A New Ending, Nay, Beginning (< 200 Words)

Good drabbles are difficult to come by – here’s another one. This is EagleAye responding to a picture prompt from here.

Includes a political sounding statement from the author that has not been edited. Note this blogger claims no familiarity with the subject to comment.

Raul was fishing off the Portuguese coast when he found her. Thalassa climbed into his boat as he hauled on the nets. The mermaid was lovely. Beneath her sea green hair were two huge, enticing, glistening…green eyes.

Thalassa told him of the wondrous castles below with lovely gardens. All the creatures lived in fairness and equality. She spoke for hours of the wonders of the deep.

“Your world seems beautiful,” said Raul.

“So is yours!” grinned Thalassa.

“How do you know about it?”

She held up a waterproof cell phone. “YouTube!”

Raul covered his eyes.

“I’ve fallen in love with you!” exclaimed Thalassa. “Don’t worry, I know how the story ends. I sacrifice my home, grow legs, and live with you!”

“Uh….,” hesitated Raul.

“Tell me more about your…my, new home! Isn’t it fabulous?”

Unemployment soared. Violent nationalism and racism spun out of control. The soon-to-be-elected populous president would likely deport Raul’s ailing Sudanese father, and otherwise wreck the country.

Raul sighed, “How about a new ending? Any chance I could grow a tail?”

End

Source: Original post here.

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More Tiny Tales (Drabbles)

drabble  (Wiki) is a short work of fiction of precisely one hundred words in length. The purpose of the drabble is brevity, testing the author’s ability to express interesting and meaningful ideas in a confined space.

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Darkness

By G. Allen Willbanks from The Drabble:

“Why are you afraid of the dark? Darkness is the natural state of everything. It’s the light that’s unnatural. When God said, ‘Let there be light,’ he was imposing an artificial reality on a universe that had previously only know known total darkness and emptiness, and every force in nature is currently trying to drive us back to that original point of neutrality. Everything around us is temporary, and at some point in the future we will all return to that initial state of nothingness. It’s inevitable.”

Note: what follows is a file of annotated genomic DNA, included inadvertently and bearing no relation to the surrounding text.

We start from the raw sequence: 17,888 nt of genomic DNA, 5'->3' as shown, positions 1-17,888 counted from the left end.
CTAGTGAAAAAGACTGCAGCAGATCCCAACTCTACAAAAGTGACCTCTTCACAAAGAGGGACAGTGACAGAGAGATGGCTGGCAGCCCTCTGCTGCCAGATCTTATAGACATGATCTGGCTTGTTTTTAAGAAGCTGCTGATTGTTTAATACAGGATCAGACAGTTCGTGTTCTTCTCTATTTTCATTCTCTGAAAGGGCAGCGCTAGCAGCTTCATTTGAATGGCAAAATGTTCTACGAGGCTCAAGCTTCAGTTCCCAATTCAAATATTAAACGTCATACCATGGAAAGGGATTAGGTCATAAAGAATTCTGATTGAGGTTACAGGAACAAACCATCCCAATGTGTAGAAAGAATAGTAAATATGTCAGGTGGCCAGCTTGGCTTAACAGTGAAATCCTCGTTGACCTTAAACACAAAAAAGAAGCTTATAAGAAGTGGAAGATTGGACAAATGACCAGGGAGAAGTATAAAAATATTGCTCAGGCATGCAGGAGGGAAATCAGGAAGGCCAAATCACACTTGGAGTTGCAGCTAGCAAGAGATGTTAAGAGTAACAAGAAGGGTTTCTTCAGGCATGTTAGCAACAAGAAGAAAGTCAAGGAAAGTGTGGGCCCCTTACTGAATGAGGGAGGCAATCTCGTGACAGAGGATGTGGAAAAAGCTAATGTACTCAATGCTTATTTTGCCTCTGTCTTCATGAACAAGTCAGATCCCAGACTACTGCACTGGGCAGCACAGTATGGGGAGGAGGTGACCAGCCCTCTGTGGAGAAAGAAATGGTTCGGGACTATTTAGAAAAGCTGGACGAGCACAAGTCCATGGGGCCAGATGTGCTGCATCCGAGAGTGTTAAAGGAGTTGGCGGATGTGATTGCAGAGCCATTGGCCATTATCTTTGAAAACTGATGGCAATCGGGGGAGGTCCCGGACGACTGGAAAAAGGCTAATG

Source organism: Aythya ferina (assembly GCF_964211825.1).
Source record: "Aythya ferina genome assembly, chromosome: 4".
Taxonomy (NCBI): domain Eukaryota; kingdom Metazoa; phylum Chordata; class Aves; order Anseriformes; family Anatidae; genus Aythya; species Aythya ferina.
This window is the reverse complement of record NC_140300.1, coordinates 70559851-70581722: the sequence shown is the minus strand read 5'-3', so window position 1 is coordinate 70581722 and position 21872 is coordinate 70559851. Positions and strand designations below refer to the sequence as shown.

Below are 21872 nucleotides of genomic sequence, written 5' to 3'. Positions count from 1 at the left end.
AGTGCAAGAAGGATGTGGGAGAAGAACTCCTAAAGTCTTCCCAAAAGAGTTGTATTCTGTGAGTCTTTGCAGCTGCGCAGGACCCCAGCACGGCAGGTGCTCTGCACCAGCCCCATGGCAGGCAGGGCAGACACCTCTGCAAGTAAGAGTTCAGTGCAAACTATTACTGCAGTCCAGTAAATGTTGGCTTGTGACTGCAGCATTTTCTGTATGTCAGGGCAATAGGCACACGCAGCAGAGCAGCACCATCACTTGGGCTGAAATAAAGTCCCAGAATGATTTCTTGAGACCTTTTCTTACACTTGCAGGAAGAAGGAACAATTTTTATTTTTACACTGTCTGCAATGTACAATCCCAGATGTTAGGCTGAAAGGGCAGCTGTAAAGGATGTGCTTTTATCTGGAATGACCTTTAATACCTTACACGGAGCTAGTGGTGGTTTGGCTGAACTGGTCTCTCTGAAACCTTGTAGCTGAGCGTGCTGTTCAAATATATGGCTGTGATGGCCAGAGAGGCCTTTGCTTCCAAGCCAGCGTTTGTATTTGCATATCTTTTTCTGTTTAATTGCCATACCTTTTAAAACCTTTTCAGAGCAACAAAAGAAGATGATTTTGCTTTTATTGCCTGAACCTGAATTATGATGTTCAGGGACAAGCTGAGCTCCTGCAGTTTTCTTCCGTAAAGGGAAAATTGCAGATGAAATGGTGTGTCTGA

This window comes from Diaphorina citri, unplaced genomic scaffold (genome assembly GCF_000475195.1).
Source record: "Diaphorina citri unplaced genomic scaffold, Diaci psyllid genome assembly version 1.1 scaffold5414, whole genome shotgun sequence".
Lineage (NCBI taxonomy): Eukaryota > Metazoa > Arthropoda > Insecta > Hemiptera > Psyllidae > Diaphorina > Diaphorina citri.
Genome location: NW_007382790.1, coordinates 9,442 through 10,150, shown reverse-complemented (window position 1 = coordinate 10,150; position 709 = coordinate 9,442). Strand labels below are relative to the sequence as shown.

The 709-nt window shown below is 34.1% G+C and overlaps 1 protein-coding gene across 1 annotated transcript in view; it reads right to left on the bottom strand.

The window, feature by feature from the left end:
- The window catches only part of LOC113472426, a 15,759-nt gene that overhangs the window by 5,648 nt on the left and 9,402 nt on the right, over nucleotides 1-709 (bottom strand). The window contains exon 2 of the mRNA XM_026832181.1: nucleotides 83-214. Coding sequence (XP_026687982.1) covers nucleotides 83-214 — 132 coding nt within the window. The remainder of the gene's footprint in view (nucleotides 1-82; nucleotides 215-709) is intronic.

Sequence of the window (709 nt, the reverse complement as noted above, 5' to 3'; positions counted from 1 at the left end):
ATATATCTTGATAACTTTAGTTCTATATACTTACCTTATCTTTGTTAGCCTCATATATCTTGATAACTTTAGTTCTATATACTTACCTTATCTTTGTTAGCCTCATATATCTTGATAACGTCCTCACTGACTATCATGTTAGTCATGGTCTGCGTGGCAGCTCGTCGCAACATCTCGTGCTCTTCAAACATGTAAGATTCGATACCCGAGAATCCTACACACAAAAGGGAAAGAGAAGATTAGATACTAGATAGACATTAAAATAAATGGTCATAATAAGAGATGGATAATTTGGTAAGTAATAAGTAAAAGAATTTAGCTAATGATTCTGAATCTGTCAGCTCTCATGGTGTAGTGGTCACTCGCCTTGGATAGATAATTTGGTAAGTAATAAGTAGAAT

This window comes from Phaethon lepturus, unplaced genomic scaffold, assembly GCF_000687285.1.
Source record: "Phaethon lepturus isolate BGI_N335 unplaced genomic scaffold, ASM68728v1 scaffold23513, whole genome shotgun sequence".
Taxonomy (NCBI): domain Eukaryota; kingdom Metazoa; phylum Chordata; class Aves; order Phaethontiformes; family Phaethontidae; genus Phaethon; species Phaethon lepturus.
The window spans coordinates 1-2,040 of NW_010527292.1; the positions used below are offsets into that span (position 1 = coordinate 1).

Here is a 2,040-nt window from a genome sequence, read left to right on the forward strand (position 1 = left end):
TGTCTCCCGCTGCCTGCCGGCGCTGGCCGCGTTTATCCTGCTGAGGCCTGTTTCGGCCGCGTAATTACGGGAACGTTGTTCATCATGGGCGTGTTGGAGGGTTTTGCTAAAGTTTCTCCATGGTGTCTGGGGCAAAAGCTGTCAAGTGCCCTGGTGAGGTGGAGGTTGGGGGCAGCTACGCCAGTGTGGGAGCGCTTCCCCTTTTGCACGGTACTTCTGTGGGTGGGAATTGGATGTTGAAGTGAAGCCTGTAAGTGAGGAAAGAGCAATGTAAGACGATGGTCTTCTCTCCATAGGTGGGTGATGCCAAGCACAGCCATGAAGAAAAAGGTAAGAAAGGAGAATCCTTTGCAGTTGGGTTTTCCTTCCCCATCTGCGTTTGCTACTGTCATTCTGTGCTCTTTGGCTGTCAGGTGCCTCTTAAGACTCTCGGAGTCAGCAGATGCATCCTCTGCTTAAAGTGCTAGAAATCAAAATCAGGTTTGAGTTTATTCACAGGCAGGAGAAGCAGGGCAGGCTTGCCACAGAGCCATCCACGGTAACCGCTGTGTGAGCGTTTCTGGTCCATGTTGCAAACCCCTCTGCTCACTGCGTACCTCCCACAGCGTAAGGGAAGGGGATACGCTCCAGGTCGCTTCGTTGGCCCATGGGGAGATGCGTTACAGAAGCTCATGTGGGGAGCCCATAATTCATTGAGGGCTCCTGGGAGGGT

“Maybe,” his wife admitted. “But, I still want you to replace the light-bulb.”

           
G. Allen Wilbanks is a member of the Horror Writers Association (HWA) and has published over 60 short stories in Deep Magic, Daily Science Fiction, The Talisman, and other venues. He has published two story collections, and the novel, When Darkness Comes.

**

Tucked In (98)


By Will Gilmer from The Drabble:

“Irrational fear is a luxury,” Youssef thought as workers at the refugee orphanage checked under beds and rummaged through the closets of the other children. Each received a smile and a thumbs up signaling that their area was free of ghouls and goblins.

Back home Youssef’s nightmares never had time for make-believe. The realities of famine and war didn’t leave room for Bogeymen.

“Any monsters hiding under your bed Youssef?”

Youssef shook his head and pointed to the window. The confused worker craned her head to the stars, never guessing that when Youssef dreamed, he dreamed of drones.

         
William Gilmer is a writer and poet living in Michigan where Fall never lasts long enough.

**

Going Home (70)

By Traci Mullins from The Drabble:

Dottie wheeled her small pink suitcase to the double doors and waited.

A smiling woman approached and asked where she was going.

“Home,” Dottie answered.

“I think you’re early for the bus,” the nice woman said. “I’ll show you where you can sit comfortably until it gets here.”

Dottie thanked her and followed her down the hallway, back to her room at Sunset Memory Care, as she did every morning.

“I once heard that a tiny story is like a work of art on a grain of rice. I’m enticed by the challenge to give readers a meaningful experience in a tiny package.” – the author.

**